In sight of Nature

At the markets where we sell our Pictures and Poems products we are often asked why we chose to live in this place so far removed ... etc. Amongst other reasons to do with people (or their scarcity), and the way here that you only have to lift your eyes to lift your mind, since coming to live in Wester-Ross we've seen many, many to us wondrous natural things; none of which may shake the world but all of which we shall remember...

High on the hill we've often sat upon a certain rock around which flows a little burn and when we've tossed in a crumb of my sandwich and watched it float downstream have seen the rise and swirl of speckled fingerlings, wondering at what we've read about the amazing lives of these Atlantic salmon.

We have seen a golden eagle gliding low, majestic, over a field of ewes and lambs and have on the same day seen his ponderous white tailed cousin searching the rocky shore.

We have seen a family of otters play, dip-diving beneath the waves, one of them surfacing with a strange disfigurement of a head - strange until we realised he had fast hold of an octopus - that had fast hold on his face.

We have seen a pinkfoot goose leading her fourteen one day old pingpong balls of fluff out of the field of their hatch and across a rocky beach and into the sea, the gander bringing up the rear. And day by day have seen the goslings grow and grow then fly short hops, then fly away. We know that their parents had left on the long migration a month before. So how did the young ones know where Greenland was, mister science?

We have seen a pure white grey seal pup seemingly stranded on a sandy beach, have watched it flip flop down a shallow channel to meet and greet its mother sea.

We have seen small chaffinches, not long from the nest and still with L plates, landing in a high wind on our birdseed scattered apology for a lawn only to go bowling head over tail across the grass. Funny for us but not for them or for their parents.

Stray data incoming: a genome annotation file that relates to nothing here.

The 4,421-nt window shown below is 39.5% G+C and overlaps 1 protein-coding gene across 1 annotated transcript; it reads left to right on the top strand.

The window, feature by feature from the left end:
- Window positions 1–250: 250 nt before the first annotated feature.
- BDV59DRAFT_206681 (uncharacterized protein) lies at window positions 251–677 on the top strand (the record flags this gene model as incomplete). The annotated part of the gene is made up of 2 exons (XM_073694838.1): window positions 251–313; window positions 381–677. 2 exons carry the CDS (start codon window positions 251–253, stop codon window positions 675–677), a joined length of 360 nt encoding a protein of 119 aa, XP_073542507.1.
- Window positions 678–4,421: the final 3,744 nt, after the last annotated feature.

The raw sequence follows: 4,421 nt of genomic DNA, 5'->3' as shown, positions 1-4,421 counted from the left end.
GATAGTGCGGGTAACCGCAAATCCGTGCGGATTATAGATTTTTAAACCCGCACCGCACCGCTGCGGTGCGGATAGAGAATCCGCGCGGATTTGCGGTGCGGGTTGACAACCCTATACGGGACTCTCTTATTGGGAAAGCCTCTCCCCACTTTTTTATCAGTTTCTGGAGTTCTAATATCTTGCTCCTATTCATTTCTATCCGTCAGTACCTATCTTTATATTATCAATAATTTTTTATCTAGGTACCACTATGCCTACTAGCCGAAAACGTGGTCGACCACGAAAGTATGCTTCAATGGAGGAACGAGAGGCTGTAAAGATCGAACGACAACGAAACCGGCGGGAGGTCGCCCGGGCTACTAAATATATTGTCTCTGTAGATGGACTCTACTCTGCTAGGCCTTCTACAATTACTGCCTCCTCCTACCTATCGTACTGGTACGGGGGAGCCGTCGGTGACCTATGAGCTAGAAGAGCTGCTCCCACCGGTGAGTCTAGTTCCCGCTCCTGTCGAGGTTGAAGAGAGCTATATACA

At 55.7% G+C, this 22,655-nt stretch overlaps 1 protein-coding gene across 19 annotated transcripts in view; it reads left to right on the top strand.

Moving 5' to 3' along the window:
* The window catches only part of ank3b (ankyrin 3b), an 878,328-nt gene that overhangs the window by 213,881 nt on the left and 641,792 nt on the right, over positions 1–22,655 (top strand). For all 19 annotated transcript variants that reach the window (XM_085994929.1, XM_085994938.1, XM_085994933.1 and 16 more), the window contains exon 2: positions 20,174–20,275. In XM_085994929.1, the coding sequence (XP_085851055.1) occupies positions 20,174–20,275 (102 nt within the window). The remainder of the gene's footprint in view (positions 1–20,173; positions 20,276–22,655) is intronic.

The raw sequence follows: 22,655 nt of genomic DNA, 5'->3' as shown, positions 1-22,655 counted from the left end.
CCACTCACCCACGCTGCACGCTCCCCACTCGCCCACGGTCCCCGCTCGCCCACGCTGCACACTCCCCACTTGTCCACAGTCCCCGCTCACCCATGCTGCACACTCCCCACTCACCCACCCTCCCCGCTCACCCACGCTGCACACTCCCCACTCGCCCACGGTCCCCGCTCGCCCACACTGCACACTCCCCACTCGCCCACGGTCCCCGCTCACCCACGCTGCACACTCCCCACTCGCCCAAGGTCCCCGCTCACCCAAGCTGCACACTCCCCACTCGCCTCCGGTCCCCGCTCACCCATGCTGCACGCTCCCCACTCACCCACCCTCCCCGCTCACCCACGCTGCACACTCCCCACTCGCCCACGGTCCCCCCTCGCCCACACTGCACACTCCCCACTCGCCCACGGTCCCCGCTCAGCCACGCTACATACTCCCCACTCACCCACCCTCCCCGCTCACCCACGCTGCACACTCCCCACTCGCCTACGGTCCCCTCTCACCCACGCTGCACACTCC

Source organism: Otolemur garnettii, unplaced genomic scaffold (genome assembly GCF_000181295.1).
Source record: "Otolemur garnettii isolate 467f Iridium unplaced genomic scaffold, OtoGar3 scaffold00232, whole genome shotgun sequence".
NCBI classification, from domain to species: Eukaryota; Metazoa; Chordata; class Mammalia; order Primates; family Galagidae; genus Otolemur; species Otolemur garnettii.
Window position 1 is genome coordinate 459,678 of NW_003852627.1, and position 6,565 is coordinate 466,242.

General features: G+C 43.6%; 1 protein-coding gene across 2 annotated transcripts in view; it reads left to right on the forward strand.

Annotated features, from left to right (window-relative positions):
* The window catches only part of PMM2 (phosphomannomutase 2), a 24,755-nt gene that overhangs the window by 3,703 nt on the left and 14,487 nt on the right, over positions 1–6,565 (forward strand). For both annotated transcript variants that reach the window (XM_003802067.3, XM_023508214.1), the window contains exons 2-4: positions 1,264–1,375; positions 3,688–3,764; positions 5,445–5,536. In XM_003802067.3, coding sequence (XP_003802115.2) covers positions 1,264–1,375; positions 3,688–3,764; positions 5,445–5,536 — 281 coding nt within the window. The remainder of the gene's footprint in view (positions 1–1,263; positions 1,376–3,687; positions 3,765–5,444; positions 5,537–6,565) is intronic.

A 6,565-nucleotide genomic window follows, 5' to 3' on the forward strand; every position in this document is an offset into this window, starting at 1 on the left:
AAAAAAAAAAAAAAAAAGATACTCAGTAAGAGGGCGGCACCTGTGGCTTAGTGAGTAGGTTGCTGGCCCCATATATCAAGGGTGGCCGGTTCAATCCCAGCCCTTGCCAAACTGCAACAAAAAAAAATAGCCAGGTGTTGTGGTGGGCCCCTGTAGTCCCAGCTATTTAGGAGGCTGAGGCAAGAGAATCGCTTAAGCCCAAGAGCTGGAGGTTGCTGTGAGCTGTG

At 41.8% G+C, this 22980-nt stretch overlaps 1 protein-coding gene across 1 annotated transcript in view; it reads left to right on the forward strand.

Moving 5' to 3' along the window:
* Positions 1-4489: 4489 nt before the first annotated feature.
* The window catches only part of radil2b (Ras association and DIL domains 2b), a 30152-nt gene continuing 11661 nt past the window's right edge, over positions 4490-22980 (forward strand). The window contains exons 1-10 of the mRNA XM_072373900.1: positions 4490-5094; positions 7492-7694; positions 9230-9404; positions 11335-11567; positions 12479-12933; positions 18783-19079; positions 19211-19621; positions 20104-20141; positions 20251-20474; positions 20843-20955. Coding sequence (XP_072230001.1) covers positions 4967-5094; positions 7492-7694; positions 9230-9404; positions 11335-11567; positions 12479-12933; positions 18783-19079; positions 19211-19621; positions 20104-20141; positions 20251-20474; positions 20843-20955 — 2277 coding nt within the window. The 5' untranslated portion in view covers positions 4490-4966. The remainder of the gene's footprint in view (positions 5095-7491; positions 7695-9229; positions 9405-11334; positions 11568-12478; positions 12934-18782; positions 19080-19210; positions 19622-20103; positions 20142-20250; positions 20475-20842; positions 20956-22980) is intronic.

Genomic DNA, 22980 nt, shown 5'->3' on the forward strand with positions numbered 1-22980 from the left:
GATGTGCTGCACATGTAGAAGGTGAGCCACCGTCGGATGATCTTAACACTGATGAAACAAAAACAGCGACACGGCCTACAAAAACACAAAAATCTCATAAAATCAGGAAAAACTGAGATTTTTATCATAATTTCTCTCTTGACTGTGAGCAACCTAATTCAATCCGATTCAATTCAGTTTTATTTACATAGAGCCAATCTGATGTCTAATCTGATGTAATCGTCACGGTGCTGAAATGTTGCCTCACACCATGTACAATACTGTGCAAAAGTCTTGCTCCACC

On that same grassy feeding ground we've see a lady sparrowhawk alight, having missed her intended prey, her intended prey being now deep inside a honeysuckle tangle; and have watched the hawk fight her way inside to emerge triumphant, prey tight held in the claw of no escape.

We have seen magnificently antlered red deer males at the time of the rut, fighting to prove their right to mate with only half interested hinds.

We have seen dolphins swim, rise and fall, two by two, close inshore like a platoon of soldiers on the march. Not hunting or feeding. Just going - where?

We have seen first swallows get here from darkest Africa, have watched them swoop and dart and dive and climb about the sky in search of insects that we cannot see to feed themselves and their young, then as days shorten fly with their young ones south. What's a few thousand miles to an eighty gram bundle of feathers, after all?

All these things and many more that serve to open up the door, a little bit, anyway.

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